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Katupha, Jose M.M. (1991) The grammar of Emakhuwa verbal extensions : An investigation of the role of extension morphemes in derivational verbal morphology and in grammatical relations. PhD thesis. SOAS University of London.

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Abstract

The central concern of this thesis is a group of derivational suffixes characteristic of the Bantu languages known as verbal extensions yielding such derived verbs as causative, frequentative, passive, reciprocative. The study is based on a textual corpus from Emakhuwa, a Bantu language of Mozambique, supplemented by the author's native knowledge of the language. The theoretical background is provided by Lexical Functional Grammar (Bresnan (1982)), which provides a means of relating theta roles (agent, instrument, theme etc.) to grammatical functions through the Lexical Mapping sub-theory. After exploring in chapter two the morphology of these suffixes and their suppletive relationship within the lexicon, chapter three examines the syntax of primitive verbs, classified principally as ergative, unergative and unaccusative. In this analysis "objecthood" and "restrictedness" prove difficult to establish, since object c1iticization is largely restricted to human reference, while passivization (chapter five) is applied to all roles below the highest, including roles such as time and manner, normally perceived as adverbial. Furthermore, word order is little constrained and not decisive of function. Certain constructions allow variable mapping of roles to functions and introduction of supplementary objects corresponding to co-referent patients or reason, but without morphological verbal indexation. Focus in chapters four and five is narrowed to thematic extensions adding or dropping roles. The applicative introduces a beneficiary, instrument or goal, interpreted partially according to animacy; the repeated extensions may introduce multiple roles. The causative constructions include the inductive, introducing a reason/instrument role with optional suppression of agent and/or theme. The reciprocative may have a quasi-causative reading introducing an involved but unequal participant. Uses of these extensions with the passive and stative, singly or in combination, are systematically explored. The conclusion casts doubts on the adequacy of theories relying heavily on the traditional morpho-syntactic manifestations of object.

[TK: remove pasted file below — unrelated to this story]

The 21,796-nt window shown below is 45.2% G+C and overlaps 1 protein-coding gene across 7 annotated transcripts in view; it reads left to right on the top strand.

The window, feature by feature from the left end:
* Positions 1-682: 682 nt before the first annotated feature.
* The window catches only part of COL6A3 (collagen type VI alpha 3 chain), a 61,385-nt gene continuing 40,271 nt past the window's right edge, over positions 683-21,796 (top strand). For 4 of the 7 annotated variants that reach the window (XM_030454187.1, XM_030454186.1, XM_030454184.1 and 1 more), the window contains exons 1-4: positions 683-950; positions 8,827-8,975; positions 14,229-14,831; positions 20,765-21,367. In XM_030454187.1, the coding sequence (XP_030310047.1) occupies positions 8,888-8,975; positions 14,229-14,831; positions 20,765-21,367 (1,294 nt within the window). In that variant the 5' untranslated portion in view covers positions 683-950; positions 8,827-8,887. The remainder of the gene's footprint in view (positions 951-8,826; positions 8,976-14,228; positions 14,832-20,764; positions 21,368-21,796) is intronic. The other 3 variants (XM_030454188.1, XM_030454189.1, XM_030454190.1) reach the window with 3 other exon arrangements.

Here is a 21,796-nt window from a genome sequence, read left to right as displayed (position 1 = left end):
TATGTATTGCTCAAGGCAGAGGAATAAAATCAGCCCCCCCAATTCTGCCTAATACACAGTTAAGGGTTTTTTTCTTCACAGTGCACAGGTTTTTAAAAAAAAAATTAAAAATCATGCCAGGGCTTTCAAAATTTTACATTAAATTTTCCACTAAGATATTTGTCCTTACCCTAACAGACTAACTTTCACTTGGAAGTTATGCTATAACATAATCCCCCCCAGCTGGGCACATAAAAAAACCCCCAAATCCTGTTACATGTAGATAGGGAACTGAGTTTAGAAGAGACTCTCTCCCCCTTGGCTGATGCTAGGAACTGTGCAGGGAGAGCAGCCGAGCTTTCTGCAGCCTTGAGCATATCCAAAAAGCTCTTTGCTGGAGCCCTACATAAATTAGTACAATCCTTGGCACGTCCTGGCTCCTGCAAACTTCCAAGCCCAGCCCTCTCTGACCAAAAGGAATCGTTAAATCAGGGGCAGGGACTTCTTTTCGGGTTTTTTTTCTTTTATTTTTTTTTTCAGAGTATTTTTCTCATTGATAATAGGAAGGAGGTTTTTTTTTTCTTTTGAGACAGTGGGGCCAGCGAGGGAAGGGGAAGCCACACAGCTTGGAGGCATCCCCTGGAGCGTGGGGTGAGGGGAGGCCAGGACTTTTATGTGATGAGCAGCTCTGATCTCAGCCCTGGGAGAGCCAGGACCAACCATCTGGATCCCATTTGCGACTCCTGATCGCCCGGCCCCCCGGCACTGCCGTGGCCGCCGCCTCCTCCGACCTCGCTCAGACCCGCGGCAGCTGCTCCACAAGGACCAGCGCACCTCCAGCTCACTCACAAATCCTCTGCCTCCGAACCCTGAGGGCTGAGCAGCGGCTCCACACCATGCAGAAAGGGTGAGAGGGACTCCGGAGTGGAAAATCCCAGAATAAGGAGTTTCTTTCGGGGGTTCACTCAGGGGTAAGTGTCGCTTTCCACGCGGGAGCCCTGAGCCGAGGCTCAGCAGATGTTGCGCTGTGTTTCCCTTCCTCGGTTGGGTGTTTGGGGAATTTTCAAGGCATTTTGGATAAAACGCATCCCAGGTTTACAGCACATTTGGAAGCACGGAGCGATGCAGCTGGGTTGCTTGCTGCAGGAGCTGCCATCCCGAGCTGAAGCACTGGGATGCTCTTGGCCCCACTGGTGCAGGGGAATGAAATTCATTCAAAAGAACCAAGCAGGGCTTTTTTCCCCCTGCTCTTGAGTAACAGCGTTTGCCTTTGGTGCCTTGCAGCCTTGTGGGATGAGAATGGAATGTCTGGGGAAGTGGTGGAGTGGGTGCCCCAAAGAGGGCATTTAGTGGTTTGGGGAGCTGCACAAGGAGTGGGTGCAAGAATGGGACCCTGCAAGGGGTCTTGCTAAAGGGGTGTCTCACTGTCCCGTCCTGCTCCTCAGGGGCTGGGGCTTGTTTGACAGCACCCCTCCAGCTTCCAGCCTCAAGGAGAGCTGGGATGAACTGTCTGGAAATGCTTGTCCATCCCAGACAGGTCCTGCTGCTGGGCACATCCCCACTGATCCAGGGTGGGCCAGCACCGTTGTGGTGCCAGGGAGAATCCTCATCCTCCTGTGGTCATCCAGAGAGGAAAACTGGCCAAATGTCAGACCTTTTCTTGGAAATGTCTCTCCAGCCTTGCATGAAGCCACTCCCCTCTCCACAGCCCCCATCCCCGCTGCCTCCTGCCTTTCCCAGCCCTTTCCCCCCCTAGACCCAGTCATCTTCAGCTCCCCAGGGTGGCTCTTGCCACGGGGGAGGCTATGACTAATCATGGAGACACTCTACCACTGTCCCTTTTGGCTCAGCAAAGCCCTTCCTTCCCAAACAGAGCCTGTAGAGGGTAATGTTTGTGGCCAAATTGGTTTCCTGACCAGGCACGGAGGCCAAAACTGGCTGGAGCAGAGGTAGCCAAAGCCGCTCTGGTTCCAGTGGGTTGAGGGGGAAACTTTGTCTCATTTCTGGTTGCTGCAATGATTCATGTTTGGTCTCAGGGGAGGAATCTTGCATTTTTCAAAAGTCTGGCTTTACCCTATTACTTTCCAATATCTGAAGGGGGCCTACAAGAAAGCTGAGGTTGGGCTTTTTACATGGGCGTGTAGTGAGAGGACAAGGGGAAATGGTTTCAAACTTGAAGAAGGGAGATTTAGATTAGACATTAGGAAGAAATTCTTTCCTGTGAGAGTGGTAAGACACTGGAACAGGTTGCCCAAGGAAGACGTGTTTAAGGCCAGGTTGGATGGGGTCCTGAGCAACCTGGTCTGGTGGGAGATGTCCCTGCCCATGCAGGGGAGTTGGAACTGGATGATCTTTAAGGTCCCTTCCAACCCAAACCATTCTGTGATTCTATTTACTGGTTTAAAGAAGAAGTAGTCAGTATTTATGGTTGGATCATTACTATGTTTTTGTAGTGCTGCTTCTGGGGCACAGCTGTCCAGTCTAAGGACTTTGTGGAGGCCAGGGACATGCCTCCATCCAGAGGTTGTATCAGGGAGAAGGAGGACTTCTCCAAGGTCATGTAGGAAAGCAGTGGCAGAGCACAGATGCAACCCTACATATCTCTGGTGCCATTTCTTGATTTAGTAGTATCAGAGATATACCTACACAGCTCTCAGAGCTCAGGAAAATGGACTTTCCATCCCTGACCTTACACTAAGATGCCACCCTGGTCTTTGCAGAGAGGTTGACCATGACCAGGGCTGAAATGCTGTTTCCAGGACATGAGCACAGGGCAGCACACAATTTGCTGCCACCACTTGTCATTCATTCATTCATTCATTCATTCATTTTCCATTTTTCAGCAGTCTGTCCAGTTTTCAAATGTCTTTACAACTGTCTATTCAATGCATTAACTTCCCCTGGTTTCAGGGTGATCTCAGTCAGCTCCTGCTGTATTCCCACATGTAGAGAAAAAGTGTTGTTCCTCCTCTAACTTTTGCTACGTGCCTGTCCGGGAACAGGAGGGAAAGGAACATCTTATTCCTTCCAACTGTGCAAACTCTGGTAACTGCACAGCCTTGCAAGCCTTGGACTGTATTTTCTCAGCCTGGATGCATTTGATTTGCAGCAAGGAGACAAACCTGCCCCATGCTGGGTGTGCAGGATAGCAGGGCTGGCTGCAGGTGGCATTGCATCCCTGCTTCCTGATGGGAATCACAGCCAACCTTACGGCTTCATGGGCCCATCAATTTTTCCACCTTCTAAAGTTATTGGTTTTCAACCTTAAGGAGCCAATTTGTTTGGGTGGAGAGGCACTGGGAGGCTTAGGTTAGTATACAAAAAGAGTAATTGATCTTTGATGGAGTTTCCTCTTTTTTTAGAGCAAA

Item Type: Theses (PhD)
SOAS Departments & Centres: SOAS Research Theses > Proquest
Date Deposited: 16 Oct 2018 15:12
URI: http://eprints.soas.ac.uk/id/eprint/29410

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